A single parameter can predict surfactant impairment of superhydrophobic drag reduction.

TitleA single parameter can predict surfactant impairment of superhydrophobic drag reduction.
Publication TypeJournal Article
Year of Publication2023
AuthorsTemprano-Coleto F, Smith SM, Peaudecerf FJ, Landel JR, Gibou F, Luzzatto-Fegiz P
JournalProc Natl Acad Sci U S A
Date Published2023 Jan 17
KeywordsHydrophobic and Hydrophilic Interactions, Lipoproteins, Microfluidics, Pulmonary Surfactants, Surface-Active Agents

Recent experimental and computational investigations have shown that trace amounts of surfactants, unavoidable in practice, can critically impair the drag reduction of superhydrophobic surfaces (SHSs), by inducing Marangoni stresses at the air-liquid interface. However, predictive models for realistic SHS geometries do not yet exist, which has limited the understanding and mitigation of these adverse surfactant effects. To address this issue, we derive a model for laminar, three-dimensional flow over SHS gratings as a function of geometry and soluble surfactant properties, which together encompass 10 dimensionless groups. We establish that the grating length is the key geometric parameter and predict that the ratio between actual and surfactant-free slip increases with . Guided by our model, we perform synergistic numerical simulations and microfluidic experiments, finding good agreement with the theory as we vary surfactant type and SHS geometry. Our model also enables the estimation, based on velocity measurements, of a priori unknown properties of surfactants inherently present in microfluidic systems. For SHSs, we show that surfactant effects can be predicted by a single parameter, representing the ratio between the grating length and the interface length scale beyond which the flow mobilizes the air-water interface. This mobilization length is more sensitive to the surfactant chemistry than to its concentration, such that even trace-level contaminants may significantly increase drag if they are highly surface active. These findings advance the fundamental understanding of realistic interfacial flows and provide practical strategies to maximize superhydrophobic drag reduction.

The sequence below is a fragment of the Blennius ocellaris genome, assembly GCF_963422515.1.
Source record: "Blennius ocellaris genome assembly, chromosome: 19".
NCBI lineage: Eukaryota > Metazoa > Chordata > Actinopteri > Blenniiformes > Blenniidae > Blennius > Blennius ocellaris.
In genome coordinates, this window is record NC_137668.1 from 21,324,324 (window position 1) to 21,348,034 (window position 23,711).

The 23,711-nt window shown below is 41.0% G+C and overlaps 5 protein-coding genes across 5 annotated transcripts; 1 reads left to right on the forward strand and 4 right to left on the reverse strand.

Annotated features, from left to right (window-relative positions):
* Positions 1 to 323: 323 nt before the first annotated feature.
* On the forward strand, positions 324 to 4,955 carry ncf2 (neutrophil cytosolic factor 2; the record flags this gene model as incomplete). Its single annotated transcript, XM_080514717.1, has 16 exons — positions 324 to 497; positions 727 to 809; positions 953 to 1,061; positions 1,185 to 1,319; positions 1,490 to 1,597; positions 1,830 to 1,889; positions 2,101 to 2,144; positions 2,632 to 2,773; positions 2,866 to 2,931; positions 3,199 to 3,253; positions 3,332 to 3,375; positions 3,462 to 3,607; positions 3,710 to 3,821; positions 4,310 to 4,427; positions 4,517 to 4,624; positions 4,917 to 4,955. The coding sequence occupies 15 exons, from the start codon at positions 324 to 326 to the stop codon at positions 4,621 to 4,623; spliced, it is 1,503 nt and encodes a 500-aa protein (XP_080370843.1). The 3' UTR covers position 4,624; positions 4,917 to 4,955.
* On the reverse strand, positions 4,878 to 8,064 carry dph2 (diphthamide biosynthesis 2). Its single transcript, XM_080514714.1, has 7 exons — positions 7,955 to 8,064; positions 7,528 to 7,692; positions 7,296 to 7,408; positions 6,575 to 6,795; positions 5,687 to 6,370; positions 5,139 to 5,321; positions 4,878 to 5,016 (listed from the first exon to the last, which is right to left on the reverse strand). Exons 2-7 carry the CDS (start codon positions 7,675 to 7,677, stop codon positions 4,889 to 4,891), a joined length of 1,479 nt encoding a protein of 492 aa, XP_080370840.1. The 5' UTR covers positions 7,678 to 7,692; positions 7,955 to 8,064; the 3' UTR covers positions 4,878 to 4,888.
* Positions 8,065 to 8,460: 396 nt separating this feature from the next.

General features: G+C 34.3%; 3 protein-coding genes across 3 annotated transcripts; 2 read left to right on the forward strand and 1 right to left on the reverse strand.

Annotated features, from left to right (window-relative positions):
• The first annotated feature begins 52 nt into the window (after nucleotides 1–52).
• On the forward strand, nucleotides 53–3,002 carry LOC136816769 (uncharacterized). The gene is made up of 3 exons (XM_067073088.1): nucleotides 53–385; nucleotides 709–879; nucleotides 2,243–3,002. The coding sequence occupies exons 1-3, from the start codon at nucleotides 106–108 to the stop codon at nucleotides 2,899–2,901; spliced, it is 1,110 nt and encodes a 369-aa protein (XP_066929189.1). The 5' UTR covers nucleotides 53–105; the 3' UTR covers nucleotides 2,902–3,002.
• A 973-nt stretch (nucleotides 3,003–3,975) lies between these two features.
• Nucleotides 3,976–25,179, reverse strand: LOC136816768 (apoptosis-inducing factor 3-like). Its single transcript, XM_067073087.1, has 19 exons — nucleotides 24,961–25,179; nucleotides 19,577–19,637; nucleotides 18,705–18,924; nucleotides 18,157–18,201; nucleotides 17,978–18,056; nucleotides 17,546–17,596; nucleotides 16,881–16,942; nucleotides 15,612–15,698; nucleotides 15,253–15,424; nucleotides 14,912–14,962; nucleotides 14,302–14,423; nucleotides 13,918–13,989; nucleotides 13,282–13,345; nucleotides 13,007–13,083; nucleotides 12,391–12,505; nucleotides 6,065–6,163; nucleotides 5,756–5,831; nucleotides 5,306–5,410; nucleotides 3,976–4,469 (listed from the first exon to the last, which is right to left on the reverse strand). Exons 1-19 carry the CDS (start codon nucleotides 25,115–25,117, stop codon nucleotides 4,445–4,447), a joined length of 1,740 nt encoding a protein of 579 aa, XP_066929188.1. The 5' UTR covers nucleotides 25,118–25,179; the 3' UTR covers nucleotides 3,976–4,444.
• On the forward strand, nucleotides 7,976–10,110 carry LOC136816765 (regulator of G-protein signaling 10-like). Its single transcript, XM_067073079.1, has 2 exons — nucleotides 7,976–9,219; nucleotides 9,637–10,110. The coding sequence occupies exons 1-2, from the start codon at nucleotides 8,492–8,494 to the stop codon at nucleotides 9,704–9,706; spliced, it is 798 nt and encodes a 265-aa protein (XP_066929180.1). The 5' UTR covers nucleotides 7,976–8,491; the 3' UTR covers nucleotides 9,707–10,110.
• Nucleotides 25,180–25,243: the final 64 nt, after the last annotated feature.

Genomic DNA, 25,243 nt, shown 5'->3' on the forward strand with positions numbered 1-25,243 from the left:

Alternate JournalProc Natl Acad Sci U S A
PubMed ID36634141